We educators offer great gifts to our 21st Century students when we demonstrate that we, too, can learn new things. By letting children see us mastering unfamiliar information, figuring out problems, overcoming challenges, and yes, even making mistakes, we help them develop more comfort and confidence when they make errors and feel like they are not making progress. We adults teach all the time, but we probably don’t model learning new material nearly enough, and the kids notice it.
As Ted Sizer wrote in his book, The Children Are Watching, they notice what we do and what we do not do. (A good book, by the way, for teachers and parents to read).
So this year I’m demonstrating how much I have to learn for students in grades one through five who attend my MIT Scratch coding activity. Literally, they are watching me learn how to code Scratch scripts.
I am learning how to code, and right now it’s hard. With all of the talk about teaching children to code — I agree, but sometimes the world of education goes overboard on our newly recognized philosophies — I decided to organize a small before-school activity using MIT’s Scratch coding site. There was only one problem with my program idea. I only knew a little bit about Scratch.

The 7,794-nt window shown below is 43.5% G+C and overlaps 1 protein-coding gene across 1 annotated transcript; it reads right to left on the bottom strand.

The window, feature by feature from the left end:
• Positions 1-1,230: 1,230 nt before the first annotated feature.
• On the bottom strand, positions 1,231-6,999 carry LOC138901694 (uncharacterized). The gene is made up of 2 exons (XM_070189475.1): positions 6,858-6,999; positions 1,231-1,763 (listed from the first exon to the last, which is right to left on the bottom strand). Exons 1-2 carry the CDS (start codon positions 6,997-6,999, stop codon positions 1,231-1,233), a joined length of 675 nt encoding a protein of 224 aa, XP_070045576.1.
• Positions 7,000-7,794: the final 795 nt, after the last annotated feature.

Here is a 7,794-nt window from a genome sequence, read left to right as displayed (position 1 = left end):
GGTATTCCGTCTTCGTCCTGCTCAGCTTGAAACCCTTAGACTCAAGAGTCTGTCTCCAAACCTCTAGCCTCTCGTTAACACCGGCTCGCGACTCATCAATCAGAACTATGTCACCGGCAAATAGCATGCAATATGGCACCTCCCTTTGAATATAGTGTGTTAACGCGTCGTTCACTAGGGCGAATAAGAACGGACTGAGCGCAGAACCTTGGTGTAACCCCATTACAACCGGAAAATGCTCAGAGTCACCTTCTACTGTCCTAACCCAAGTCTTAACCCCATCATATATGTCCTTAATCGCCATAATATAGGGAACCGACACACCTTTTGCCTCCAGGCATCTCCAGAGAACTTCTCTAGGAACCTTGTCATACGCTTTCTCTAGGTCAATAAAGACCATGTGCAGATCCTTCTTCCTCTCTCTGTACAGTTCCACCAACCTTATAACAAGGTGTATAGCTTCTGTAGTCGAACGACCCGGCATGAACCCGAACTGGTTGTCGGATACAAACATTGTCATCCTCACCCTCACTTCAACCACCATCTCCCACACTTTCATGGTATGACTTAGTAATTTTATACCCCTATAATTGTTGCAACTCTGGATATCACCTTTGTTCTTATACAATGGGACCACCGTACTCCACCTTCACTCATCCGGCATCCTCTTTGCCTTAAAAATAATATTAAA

So I started the morning activity during the second week of school and by day two, a few of the 10-15 attendees (children in grades 3-5) were ahead of me. “What’s a variable?” one of them asked. “Do you know how to make a game where the sprite (the little person on the screen who carries out the coding commands) bumps into a ball?” asked another. My answer in both cases was no. Sure I knew how to do many beginning tasks in Scratch, but not what these children wanted to know.
Now those of you readers who are educators and parents know that kids often take care of things like this by figuring out things for themselves — and my students did just that, experimenting and trying things out — but I wondered, “If these questions were coming up on the second day, what would the second week be like?” I needed to master some new Scratch skills and fast. Continue reading “Learning How to Code: Relearning How to Learn – Report #1”→